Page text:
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Cost of delivery delays Amazon earnings growth


Despite record results announced yesterday, Amazon is being hampered by delivery costs, eating into the e-tail giant’s Q4 profits and causing a drop in its share price.
Earnings for the last quarter of 2015 were $35.7bn, Amazon said in an analyst briefing call, but profit was stunted by a significant rise in fulfilment costs, which were up 32.8% year-over-year in 2015.

The retailer moved into the black, with net income of $596m (£415.3m) from a loss of $241m (£167.9m), last year, as reported by our colleagues at InternetRetailing. Fourth-quarter and full-year figures show the US retail giant, which is the largest e-tailer in the UK and an Elite member of the IRUK Top500, recorded sales of $107bn (£74.5bn) in the year to 31 December, 20% up on the previous year.

Brian Olsavsky, Amazon’s chief financial officer, said: “Delivering for free in two hours is hard and expensive, but customers love it.”

As we have reported previously, speculation in the industry is running high that Amazon intends to make moves into the carrier sector itself. With the increasing pressures and costs from the ongoing expansion of its Prime Now service, through to alleged battles with incumbent carrier partners over service levels and customer satisfaction, delivery has probably never been more central to the Amazon proposition than it is now.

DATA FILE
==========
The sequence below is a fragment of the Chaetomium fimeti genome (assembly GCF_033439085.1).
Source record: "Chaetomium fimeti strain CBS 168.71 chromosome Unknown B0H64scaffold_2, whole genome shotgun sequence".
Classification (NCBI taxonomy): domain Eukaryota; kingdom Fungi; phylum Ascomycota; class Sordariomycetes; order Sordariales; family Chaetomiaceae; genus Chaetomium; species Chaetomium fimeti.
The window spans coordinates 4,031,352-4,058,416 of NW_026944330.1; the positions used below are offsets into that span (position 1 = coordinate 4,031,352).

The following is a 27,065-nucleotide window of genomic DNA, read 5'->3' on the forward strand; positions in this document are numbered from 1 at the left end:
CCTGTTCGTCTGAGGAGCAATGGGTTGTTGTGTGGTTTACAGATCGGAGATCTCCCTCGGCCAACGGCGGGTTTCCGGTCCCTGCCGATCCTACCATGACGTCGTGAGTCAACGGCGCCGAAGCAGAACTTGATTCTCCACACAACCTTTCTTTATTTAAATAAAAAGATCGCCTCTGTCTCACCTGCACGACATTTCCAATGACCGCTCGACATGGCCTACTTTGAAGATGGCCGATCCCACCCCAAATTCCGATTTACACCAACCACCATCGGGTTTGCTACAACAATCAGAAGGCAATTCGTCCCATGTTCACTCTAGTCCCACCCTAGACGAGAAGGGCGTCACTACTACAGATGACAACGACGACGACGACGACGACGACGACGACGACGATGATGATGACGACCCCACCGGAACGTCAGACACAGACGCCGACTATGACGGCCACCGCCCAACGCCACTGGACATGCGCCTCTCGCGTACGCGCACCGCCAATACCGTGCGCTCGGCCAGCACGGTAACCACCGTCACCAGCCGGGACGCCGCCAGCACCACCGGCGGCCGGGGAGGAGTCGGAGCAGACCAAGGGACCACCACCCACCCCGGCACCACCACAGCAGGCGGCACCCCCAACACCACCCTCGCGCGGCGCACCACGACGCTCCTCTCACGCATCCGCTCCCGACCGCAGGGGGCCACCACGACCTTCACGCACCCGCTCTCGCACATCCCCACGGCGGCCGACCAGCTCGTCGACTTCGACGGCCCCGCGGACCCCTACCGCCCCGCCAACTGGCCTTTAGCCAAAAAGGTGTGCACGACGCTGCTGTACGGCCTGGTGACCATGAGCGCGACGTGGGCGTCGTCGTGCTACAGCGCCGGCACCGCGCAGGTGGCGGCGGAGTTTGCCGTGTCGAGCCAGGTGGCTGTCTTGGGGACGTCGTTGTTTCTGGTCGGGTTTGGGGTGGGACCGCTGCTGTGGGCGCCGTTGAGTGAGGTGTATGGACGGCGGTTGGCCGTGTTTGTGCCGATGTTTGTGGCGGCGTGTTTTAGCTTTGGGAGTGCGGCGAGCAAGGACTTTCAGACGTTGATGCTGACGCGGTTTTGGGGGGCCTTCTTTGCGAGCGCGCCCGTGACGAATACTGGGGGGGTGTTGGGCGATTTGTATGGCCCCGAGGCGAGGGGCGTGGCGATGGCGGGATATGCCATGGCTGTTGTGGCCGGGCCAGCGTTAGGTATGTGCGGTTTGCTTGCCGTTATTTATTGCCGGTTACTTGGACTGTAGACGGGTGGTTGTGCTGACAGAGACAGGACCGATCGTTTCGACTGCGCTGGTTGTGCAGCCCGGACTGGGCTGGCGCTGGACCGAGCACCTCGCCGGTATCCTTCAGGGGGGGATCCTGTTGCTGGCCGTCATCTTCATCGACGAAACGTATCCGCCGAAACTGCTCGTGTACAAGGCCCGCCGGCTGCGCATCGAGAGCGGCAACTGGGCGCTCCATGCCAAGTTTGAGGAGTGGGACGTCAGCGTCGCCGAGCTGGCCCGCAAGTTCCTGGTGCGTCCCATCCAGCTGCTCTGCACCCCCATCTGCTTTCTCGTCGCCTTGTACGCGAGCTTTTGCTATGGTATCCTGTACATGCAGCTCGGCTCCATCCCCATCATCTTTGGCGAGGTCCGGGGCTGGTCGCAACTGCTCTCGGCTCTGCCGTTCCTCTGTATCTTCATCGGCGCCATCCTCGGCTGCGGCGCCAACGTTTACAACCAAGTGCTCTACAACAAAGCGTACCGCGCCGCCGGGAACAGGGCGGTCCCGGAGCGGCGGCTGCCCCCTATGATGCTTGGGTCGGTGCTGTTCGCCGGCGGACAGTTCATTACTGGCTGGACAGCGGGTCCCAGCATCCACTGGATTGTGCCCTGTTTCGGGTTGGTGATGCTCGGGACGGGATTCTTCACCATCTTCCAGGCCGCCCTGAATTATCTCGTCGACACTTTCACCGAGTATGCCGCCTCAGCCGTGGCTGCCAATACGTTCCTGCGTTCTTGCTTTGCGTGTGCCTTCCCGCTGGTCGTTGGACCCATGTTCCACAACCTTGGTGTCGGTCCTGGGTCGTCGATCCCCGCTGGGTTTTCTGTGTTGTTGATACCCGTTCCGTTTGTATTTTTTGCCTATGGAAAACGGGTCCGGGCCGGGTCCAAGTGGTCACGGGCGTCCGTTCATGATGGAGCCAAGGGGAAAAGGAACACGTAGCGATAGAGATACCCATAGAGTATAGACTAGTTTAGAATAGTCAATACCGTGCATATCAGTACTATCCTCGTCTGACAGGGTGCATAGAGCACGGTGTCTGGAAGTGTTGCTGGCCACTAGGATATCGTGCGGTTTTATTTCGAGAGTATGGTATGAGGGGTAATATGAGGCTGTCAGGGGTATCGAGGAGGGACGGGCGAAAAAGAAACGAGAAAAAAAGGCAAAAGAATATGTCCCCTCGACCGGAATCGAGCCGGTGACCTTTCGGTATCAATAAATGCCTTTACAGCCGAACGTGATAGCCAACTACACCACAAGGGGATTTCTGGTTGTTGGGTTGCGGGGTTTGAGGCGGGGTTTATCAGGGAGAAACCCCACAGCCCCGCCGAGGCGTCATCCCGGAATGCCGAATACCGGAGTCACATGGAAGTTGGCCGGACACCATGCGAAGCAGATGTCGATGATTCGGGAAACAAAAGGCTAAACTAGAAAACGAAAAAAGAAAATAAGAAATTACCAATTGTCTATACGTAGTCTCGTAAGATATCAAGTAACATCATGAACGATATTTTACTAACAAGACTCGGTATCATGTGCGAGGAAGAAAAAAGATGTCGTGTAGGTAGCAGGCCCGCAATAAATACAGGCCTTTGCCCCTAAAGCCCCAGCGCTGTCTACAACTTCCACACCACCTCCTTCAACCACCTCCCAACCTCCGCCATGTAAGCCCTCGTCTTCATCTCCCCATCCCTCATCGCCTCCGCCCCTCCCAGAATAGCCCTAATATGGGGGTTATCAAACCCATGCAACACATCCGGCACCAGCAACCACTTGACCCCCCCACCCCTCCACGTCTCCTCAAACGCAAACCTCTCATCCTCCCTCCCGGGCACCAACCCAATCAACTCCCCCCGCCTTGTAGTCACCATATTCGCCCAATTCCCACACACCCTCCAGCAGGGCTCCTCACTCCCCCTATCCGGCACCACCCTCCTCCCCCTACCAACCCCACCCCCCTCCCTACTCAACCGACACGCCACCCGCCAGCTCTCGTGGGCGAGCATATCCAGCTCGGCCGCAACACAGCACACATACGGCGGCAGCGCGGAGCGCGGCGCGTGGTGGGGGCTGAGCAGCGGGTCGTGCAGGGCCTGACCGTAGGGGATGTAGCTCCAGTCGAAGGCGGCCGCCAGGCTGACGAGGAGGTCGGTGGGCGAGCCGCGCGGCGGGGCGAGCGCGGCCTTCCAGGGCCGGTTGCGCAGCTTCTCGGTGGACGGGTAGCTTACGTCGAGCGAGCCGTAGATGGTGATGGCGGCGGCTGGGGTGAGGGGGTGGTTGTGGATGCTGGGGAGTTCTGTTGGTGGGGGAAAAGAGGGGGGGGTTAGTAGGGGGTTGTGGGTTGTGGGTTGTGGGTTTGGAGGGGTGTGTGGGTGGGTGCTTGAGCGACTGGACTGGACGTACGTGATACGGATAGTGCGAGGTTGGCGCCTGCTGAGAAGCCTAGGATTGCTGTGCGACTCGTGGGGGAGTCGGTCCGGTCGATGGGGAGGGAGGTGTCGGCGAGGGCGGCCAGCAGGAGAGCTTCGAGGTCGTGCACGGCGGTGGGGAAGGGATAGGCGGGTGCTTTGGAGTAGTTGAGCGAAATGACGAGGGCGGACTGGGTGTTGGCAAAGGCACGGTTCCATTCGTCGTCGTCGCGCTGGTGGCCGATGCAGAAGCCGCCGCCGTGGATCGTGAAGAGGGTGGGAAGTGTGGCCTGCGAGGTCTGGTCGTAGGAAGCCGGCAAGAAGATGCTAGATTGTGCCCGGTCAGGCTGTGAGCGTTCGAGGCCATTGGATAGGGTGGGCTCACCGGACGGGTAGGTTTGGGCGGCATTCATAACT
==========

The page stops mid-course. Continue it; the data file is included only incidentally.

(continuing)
But if fulfilment costs continue to negatively impact profit growth, there has to be a point – even if it is way off in the future – when the cry of enough is enough will be heard from, if not from Amazon itself then potentially from its investors; Amazon’s long-adopted strategy of growth now, profit later cannot hold out indefinitely.

Other speculation surrounding Amazon recently is that it is about to set up an air freight division. Although Amazon never allows itself to be drawn into commenting on what it refers to as “rumour and speculation” there are several seemingly well-placed sources in the US claiming the retailer is in the process of leasing as many as 20 freight jets. This, however, would give Amazon a fleet around one tenth the size of UPS, one of its key air freight carrier partners. As much as this kind of move might give Amazon more control over the business of delivery, it would also straddle the company with an almost unimaginably high cost base – everything from recruiting and retaining pilots, through to leasing and running the aircraft. It would also be subject to exacting levels of bureaucracy and regulation, which would also sit as substantial costs on its balance sheet.

Other Amazon news, which is not directly related to the announcement of financial results or fulfilment costs, comes from our colleagues at Tamebay, who have reported a number of Amazon sellers claiming to have been overcharged for use of the Fulfilled by Amazon (FBA) service. Perhaps as many as 100 incorrect transactions have been identified, Tamebay says, with Amazon blaming the error on a database glitch.

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